“I don’t understand the fascination with incrementally identifying banks and saying there needs to be separate taxes ascribed to them,” Robbins said. “Obviously, we’ve performed very well in this current recession. We haven’t asked for government assistance. Last time the government provided assistance to us, the government ended up making money out on it. And we self-fund the FDIC, so I think it’s a misguided focus there.”

Merski added that any tax increases would make it more difficult for community banks to compete with tax-exempt credit unions.

“It is something of concern for our community banks particularly since they compete against tax-exempt entities, so the competitive balance for every percentage that their taxes go up, that competitive balance becomes more challenging for them when they are competing against the tax-exempt credit union sector and the Farm Credit System that have tremendous tax advantages,” Merski said.

Some industry representatives say progressives looking to target financial institutions with a transactions tax may be disappointed by the result, since it would likely hurt investors more than banks.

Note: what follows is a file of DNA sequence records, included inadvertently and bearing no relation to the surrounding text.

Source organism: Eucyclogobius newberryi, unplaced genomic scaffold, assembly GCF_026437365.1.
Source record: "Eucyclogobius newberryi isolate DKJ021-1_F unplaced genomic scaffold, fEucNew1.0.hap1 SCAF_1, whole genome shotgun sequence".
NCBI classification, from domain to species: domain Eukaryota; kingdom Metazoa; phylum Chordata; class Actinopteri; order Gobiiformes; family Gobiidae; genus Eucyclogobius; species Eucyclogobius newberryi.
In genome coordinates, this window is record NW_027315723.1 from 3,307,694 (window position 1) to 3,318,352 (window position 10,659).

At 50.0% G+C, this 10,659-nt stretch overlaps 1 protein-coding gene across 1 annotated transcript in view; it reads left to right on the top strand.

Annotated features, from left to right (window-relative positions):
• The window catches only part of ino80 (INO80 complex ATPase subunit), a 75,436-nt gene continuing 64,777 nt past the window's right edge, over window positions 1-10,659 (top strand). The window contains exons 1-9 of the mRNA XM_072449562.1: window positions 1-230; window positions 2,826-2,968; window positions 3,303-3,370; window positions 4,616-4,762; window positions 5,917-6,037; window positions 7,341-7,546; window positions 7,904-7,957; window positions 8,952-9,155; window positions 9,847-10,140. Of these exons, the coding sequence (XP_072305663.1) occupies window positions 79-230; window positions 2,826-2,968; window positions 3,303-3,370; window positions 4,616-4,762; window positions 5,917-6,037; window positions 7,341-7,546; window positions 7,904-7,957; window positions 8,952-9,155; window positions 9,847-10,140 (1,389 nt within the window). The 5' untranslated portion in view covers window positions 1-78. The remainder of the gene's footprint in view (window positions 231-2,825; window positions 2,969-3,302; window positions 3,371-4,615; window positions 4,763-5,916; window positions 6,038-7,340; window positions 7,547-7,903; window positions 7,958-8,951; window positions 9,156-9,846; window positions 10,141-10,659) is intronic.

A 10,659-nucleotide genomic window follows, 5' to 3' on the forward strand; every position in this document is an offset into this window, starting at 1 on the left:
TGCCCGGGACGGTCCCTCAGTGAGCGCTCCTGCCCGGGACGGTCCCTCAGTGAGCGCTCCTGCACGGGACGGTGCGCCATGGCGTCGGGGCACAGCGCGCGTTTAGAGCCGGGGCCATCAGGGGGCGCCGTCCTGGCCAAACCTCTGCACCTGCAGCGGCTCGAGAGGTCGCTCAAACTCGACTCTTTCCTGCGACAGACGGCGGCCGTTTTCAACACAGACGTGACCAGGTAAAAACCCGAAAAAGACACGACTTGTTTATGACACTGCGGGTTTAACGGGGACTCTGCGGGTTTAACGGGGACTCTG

“I know there’s been discussion about using an FTT particularly to pay for an infrastructure package,” the bank lobbyist said. “The real problem with the FTT is it is not a tax on financial institutions, it is a tax on trading and it is a tax very, very easily passed on to clients.”

But Petrou said banks could still take a hit from a financial transactions tax if it results in fewer trades.

“Banks are in trading revenue in two ways,” Petrou said. “One by their own trades ... but the other comes by a number of trades they conduct for people.”

Meanwhile, some aspects of Biden's tax plan could be viewed favorably by banks.

For example, banks already pay a sizable tax on book profits relative to other industries. Robbins said establishing a minimum 15% tax rate on book income could level the playing field, and suggested the minimum rate could be higher.

“If you look at the Biden plan, he has a 15% minimum tax on book profits. To me that makes a lot of sense. Why it’s only 15%, I don’t understand," he said. "If you look at most banks’ expected tax rates, they are at where the corporate tax rate is today. If you look at other industries, they are not at where the corporate tax rates are. They are the ones that are getting the benefits from tax structures and other programs that they’ve put in place to reduce their overall effective tax rate.”

The bank lobbyist said that if Democrats and a Biden administration were to formally propose changes to the Trump tax plan, the industry could be cautious about opposing it.

“I think the banks have enjoyed the benefits of corporate tax reform and the rate cut like everyone else,” the lobbyist said. “But we’re not going to be out in front lobbying against this thing. … With any of the CFOs of these big institutions, if you talk to them, they would say, ‘We are certainly not struggling particularly in the COVID environment, relative to a lot of other industries.’ ”

This article originally appeared in American Banker.